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NCJRS Abstract

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NCJ Number: 243158 
Title: Sex Offender, the Polygraph, and Community Corrections (From Handbook of Sex Offender Treatment, P 67-1 - 67-11, 2011, Barbara K. Schwartz, ed. - See NCJ-243091)
Author(s): Pryor Green, B.S.; Billy Franklin, B.S.; Randi Sue Lanzafama, B.S., M.Ed.
Date Published: 2011
Page Count: 11
Sponsoring Agency: Civic Research Institute, Inc
Kingston, NJ 08528-9982
Sale Source: Civic Research Institute, Inc
4478 US Route 27
P.O. Box 585
Kingston, NJ 08528-9982
United States of America
Publisher: http://www.civicresearchinstitute.com 
Type: Historical Overview; Test/Measurement
Format: Book Chapter
Language: English
Country: United States of America
Annotation: This chapter reviews the history of and rationale for sex offender polygraph testing, followed by a discussion of polygraph procedures that achieve effective results in the community-based management of sex offenders.
Abstract: Illinois Judge Clarence E. Partee introduced polygraph testing of sex offenders in 1966. He required that sex offenders given probation take an annual polygraph examination as a probation condition. Given the measured significant decline in sex offender recidivism in programs that have used polygraph testing, other States have instituted polygraph testing for sex offenders. In community corrections, a risk assessment is necessary for the effective community supervision of sex offenders. The polygraph examination is an indispensable part of this assessment. In the Newport News Sex Offender Program, for example, information revealed by the polygraph determines the intensity of supervision and treatment based on the nature and frequency of past sexual offending revealed by polygraph testing. Before an offender is given a polygraph exam, the team has already given him every opportunity to disclose all the relevant matters pertinent to treatment. If the polygraph subsequently exposes deception, the examiner confronts the offender, which may prompt further disclosures from the offender. The examiner notifies the probation/parole officer and the therapist in a written report, which includes the relevant questions. The polygraph should be used as an investigative, risk assessment, and treatment tool, not as a final arbitrator of guilt or innocence. Separate sections of this chapter discuss the determination of questions that will be asked the offender, the scope of background information on the offender given the polygrapher before the exam, and procedures for finding a qualified polygraph examiner. 2 figures and 4 references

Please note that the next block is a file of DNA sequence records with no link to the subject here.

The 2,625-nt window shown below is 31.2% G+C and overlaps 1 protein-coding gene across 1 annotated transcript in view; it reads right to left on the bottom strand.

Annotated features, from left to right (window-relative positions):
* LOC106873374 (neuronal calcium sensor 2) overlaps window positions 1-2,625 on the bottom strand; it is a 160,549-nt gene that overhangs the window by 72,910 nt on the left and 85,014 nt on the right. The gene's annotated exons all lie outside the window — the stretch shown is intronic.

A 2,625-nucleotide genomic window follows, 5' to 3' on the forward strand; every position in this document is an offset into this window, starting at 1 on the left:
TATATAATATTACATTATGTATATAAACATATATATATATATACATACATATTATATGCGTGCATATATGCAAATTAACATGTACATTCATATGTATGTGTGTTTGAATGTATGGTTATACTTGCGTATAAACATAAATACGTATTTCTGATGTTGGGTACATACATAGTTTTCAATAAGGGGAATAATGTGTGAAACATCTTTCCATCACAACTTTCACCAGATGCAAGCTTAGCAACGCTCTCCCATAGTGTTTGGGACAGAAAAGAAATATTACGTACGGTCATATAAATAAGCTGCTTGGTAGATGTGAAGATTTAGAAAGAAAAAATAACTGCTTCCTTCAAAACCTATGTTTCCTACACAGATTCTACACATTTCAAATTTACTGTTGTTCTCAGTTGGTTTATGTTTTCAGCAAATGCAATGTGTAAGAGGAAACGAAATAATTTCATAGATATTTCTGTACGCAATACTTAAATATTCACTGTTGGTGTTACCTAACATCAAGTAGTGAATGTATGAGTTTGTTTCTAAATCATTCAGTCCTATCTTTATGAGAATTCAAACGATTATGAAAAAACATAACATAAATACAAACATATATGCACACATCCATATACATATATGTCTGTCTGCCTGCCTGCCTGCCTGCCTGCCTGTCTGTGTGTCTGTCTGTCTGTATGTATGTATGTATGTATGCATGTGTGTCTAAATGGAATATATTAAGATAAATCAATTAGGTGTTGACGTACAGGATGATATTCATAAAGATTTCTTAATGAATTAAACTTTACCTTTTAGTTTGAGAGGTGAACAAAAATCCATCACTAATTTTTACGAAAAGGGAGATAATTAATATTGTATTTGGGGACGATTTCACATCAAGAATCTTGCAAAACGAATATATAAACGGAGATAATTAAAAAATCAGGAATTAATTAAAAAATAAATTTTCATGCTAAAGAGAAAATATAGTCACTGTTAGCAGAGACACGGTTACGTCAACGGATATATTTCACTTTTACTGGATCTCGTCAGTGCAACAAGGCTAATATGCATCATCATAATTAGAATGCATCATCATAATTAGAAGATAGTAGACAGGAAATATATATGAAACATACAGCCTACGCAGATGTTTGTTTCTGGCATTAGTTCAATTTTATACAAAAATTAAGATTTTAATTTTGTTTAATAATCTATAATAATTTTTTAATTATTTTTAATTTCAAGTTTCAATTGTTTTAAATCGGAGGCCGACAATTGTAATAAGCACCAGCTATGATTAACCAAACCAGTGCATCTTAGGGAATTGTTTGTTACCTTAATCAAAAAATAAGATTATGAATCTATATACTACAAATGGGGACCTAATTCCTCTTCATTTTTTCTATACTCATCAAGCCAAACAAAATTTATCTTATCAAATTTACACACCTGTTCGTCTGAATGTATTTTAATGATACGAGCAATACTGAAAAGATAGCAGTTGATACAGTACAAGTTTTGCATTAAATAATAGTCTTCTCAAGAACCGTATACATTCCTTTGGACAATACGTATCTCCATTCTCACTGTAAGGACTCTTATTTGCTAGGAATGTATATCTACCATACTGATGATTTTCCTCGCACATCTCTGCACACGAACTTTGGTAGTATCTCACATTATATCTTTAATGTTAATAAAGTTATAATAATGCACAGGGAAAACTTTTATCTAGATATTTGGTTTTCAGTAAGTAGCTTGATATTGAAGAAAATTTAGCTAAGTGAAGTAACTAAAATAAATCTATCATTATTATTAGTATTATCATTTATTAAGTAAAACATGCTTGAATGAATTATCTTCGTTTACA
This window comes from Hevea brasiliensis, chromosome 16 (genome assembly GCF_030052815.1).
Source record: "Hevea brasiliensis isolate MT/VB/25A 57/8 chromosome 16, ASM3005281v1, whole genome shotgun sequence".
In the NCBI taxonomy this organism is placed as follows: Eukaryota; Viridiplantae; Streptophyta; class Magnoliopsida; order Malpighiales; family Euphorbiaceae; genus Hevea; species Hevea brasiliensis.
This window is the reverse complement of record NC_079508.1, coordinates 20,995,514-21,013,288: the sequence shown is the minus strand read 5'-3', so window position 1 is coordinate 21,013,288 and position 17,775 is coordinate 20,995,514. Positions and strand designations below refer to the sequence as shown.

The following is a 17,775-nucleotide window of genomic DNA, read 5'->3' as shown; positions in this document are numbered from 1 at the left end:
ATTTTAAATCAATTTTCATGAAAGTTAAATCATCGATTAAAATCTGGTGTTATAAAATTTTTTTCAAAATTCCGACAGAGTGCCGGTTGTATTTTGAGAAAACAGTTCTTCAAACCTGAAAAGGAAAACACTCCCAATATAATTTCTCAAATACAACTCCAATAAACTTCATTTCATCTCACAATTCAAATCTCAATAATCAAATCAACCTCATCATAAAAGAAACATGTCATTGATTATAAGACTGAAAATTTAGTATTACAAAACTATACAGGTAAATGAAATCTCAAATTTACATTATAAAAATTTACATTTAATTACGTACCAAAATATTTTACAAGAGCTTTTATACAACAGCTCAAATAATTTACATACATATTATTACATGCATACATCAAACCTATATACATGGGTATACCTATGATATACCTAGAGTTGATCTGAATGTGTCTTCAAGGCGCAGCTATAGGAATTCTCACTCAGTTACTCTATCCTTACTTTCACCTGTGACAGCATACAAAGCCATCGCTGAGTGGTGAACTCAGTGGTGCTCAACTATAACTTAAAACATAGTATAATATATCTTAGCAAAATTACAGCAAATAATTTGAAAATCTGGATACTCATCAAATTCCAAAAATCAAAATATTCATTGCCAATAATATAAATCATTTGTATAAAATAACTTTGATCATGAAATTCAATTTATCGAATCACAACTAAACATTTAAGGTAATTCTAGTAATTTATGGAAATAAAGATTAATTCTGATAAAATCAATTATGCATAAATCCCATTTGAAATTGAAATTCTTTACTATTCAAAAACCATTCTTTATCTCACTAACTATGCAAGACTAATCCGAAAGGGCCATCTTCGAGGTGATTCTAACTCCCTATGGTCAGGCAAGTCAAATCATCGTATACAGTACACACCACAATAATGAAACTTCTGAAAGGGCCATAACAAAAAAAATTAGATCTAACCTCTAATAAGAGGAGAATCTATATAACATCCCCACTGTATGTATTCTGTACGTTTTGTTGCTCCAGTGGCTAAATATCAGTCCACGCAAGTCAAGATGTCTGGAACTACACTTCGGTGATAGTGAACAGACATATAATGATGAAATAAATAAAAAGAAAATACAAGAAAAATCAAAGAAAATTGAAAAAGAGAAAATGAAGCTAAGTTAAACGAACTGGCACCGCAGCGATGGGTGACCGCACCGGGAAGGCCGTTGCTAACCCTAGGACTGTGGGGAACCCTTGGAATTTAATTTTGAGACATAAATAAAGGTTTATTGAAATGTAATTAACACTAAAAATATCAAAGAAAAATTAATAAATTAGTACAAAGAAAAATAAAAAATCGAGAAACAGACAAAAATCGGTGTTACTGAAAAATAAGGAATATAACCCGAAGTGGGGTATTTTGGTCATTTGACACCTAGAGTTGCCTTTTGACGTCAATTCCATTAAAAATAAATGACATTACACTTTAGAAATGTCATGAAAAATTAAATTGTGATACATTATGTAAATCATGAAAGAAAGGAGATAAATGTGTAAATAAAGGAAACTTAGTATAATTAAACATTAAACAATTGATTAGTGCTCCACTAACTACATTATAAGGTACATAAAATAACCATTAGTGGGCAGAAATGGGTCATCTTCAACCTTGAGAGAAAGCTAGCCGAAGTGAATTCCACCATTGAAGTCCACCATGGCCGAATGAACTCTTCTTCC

Main Term(s): Corrections policies
Index Term(s): Case management; Intensive supervision programs; Offender supervision; Polygraph techniques; Polygraphs; Sex offenders
To cite this abstract, use the following link:
http://www.ncjrs.gov/App/publications/abstract.aspx?ID=265233

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